At the outset, NLGroup feared distance might become a problem since Perot Systems is headquartered in Texas. “We wanted to work closely together and have high levels of communications,” says Costantino. “We were worried that wouldn’t happen because they are so far away.”
Perot Systems felt this was important, too. Palmer ordered a video conferencing system and paid to have it installed at NLGroup. “It was a little thing, but we sure appreciated it,” says the NLGroup executive. Now the two teams have a video conference every Wednesday.
Both companies have skin in the game. NLGroup needs to be able to provide good products to its customers in a highly-competitive market. Perot Systems was “eager” to have a stronger presence in the insurance industry, according to Costantino. “They wanted to prove they could be successful in this space,” he says.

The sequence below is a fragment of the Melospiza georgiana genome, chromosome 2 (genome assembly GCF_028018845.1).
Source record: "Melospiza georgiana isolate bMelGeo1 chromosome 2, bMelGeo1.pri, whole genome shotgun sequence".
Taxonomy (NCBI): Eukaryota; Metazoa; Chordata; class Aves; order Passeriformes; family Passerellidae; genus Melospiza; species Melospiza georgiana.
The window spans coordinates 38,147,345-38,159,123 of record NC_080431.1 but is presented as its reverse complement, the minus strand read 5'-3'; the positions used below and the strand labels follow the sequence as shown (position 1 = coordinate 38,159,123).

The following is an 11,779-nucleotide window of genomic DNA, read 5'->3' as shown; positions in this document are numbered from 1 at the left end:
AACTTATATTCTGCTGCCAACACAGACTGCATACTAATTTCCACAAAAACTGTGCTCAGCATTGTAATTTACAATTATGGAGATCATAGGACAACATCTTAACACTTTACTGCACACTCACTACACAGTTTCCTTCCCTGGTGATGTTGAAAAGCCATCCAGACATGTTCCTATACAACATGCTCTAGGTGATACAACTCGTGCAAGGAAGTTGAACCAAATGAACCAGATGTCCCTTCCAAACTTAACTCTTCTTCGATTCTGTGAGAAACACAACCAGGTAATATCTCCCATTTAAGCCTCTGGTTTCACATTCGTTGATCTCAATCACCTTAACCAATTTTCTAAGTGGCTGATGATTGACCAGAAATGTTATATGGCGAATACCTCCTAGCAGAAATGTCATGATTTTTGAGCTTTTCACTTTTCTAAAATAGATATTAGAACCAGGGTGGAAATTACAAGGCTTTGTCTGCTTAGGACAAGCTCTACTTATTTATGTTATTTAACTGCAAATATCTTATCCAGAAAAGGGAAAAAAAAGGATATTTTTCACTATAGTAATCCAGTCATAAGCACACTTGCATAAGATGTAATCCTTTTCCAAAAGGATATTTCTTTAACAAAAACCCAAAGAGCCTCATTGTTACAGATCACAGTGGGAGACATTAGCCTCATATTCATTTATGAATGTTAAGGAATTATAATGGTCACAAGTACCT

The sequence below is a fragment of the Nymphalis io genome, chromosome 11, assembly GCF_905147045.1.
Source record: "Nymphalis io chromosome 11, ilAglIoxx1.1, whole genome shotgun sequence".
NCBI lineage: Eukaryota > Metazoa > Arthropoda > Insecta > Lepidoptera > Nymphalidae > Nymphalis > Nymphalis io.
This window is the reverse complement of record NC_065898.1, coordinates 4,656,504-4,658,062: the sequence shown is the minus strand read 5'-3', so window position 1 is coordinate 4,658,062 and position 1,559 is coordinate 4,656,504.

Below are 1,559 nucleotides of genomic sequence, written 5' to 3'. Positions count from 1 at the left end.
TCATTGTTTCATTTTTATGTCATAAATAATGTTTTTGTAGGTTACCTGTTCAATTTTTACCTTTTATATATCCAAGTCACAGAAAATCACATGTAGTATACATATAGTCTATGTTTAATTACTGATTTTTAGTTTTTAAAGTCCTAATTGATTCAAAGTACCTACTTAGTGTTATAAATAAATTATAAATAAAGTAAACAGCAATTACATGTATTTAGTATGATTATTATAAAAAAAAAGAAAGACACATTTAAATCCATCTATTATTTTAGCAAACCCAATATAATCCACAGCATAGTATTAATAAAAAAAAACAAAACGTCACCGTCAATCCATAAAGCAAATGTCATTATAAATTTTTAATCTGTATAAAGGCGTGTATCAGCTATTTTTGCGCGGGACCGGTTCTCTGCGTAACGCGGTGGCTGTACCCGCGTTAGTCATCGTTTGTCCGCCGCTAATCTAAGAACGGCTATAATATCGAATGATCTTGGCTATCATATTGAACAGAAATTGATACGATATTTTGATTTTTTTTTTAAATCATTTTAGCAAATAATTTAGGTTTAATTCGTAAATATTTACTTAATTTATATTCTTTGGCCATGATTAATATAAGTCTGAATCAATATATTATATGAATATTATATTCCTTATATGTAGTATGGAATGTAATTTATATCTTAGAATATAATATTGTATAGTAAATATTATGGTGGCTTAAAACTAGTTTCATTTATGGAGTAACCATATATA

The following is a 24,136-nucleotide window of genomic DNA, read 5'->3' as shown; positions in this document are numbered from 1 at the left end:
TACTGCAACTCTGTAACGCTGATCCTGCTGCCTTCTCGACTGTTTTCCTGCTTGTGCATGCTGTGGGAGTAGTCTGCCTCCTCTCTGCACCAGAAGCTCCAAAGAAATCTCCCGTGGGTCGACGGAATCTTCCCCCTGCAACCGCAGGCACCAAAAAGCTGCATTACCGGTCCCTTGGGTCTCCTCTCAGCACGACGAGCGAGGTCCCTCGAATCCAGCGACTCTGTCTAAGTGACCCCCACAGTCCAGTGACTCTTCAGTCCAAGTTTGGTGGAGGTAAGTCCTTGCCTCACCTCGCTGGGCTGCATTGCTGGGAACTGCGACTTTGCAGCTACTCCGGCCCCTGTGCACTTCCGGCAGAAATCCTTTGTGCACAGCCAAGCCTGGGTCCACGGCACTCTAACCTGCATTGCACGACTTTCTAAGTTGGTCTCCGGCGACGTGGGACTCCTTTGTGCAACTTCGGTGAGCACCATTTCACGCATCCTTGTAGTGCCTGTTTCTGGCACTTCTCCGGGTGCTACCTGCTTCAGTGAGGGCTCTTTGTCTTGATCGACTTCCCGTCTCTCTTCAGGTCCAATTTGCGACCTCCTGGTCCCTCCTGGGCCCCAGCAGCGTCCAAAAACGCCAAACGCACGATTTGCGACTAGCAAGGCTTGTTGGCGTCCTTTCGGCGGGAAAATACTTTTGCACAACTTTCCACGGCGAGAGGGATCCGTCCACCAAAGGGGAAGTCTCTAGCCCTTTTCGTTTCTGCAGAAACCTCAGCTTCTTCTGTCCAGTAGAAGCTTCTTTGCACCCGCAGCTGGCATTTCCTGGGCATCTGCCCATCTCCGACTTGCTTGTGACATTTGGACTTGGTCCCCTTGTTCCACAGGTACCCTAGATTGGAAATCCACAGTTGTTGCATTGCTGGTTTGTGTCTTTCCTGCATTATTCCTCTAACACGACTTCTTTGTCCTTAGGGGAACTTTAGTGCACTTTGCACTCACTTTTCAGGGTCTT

NLGroup has been impressed with Perot Systems’s flexibility and its solid processes. “They’re flexible in accommodating our needs. If we try to push them outside of what they believe will be good for the relationship, they won’t go there. They want to do what’s right for the relationship,” says Costantino.
Perot Systems has strong governance experience. “They are providing visibility into our IT processes that we didn’t have before,” the NLGroup executive says. Palmer agrees that the relationship’s transparency is a strength. “Neither of us have any hidden agendas,” he says. Same for integrity. “Neither of us ever shade the truth. I don’t wonder if anyone from National Life is being honest,” says Palmer.